Friendship Centres are critical sites of Indigenous knowledge and language transmission. They connect children, youth and adult learners. They enable community members to engage with Indigenous knowledge, negotiate healthy Indigenous identities, and reach their full potential. The OFIFC works to support Friendship Centres’ efforts to revitalize Indigenous knowledge systems, improve public understanding and recognition of Indigenous knowledge to affect public policy, and a responsive public education system that honours Indigenous identities, knowledge, histories, and rights.


Review of bill c-91: an act respecting indigenous languages

The federal government’s Indigenous language legislation fails to establish mechanisms that increase Indigenous control over languages and ignores the rights of urban Indigenous communities to reclaim and revitalize their languages. In this submission, the OFIFC outlines a way forward that respects the rights of urban Indigenous communities and consistently incorporates the full participation of urban Indigenous organisations in decisions that impact their cultural rights.

Response to the Development of an Accessibility Standard for Education

Additional accessibility standards in education are required to address barriers to education for Indigenous students. This submission outlines concrete examples that support the need for greater Indigenous involvement in, and control over, education in Indigenous communities.

Response to the Indigenous Early Learning and Child Care Framework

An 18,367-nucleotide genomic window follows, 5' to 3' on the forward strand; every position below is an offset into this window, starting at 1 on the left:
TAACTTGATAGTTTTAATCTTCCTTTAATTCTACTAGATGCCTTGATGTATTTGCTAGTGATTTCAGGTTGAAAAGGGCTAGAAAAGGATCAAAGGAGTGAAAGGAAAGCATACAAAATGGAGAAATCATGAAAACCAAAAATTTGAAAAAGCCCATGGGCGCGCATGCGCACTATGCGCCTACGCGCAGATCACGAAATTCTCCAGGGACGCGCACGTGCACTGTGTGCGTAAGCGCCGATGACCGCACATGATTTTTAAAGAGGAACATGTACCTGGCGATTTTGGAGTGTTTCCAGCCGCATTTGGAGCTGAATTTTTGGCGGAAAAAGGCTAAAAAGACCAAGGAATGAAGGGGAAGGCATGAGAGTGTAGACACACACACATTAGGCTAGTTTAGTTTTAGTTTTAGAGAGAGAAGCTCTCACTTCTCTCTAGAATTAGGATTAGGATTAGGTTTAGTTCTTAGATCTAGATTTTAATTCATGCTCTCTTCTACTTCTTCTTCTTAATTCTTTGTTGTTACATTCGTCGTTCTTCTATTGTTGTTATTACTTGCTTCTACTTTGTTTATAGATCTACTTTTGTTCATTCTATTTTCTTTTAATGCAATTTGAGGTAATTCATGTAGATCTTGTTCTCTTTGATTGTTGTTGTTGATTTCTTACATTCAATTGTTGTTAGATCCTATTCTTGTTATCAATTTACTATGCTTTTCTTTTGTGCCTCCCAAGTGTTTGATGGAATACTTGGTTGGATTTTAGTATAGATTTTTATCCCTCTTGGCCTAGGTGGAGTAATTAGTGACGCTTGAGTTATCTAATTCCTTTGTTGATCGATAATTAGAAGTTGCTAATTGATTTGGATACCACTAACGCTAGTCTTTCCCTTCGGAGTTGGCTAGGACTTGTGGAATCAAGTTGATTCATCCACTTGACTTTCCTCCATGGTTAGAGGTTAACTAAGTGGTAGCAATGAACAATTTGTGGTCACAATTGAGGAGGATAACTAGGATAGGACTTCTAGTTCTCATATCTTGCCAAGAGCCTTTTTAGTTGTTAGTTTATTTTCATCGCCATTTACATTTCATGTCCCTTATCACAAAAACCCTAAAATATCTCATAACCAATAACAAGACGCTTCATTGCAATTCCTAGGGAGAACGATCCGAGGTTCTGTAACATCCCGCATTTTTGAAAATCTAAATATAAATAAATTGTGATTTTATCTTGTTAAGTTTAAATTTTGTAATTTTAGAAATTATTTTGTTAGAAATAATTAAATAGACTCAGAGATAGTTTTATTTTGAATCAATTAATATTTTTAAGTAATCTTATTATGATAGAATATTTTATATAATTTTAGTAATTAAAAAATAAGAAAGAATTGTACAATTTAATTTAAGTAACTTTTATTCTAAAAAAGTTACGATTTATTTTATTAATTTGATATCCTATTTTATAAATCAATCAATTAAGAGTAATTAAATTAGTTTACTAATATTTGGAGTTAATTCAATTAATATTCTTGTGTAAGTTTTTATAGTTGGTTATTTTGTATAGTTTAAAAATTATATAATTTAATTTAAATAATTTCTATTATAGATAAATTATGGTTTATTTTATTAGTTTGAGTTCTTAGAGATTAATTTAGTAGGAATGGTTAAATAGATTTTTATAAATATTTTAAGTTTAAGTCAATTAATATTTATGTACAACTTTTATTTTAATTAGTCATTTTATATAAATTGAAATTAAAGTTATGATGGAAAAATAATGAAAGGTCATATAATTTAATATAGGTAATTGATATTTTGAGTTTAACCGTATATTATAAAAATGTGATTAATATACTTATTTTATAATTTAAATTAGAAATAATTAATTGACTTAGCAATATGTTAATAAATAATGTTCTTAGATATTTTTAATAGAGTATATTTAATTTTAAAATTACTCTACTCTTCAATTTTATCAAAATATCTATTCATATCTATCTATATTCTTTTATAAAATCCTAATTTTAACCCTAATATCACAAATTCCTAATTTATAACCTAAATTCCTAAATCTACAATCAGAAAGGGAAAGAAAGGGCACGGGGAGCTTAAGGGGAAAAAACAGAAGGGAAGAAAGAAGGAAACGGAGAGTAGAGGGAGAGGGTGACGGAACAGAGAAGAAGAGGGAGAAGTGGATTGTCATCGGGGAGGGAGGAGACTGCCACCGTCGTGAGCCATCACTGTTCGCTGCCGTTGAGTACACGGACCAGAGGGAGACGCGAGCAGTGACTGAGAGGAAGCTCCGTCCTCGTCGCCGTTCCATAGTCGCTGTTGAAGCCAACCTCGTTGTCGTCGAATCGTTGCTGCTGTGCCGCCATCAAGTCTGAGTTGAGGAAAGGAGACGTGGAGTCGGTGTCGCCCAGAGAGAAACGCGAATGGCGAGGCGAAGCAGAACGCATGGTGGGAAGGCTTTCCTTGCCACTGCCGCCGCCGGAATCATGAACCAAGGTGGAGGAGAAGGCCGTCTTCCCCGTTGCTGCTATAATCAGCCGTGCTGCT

In this paper, the OFIFC sets out urban Indigenous child care priorities to inform the development of a national Indigenous Early Learning and Child Care Framework.


Labour Force and Training Strategic Framework

The OFIFC has established four strategic goals aimed at increasing urban Indigenous people’s involvement in the labour force. By addressing gaps within the education to employment continuum and enhancing supports to urban Indigenous youth, the OFIFC outlines policy directives that can change the employment and training landscape in Ontario.

Reforming Canada’s Employment Insurance System

In this submission, the OFIFC provides recommendations to the federal government about how to make the Employment Insurance program more equitable and accessible for urban Indigenous communities.

Response to the Highly Skilled Workforce Expert Panel

In this submission, the OFIFC calls on the provincial government to work collaboratively with urban Indigenous partners to close the education and employment attainment gaps between Indigenous and non-Indigenous Ontarians.

A Collaborative Summary of Social Assistance Reform Urban Aboriginal Client Sessions

This report puts forward policy solutions informed by urban Indigenous people with lived experience of accessing social assistance programs across seven communities in Ontario. Jointly authored by the OFIFC, the Ontario Native Women’s Association, and the Métis Nation of Ontario, this report demands action from government on income security and greater support for urban Indigenous community development.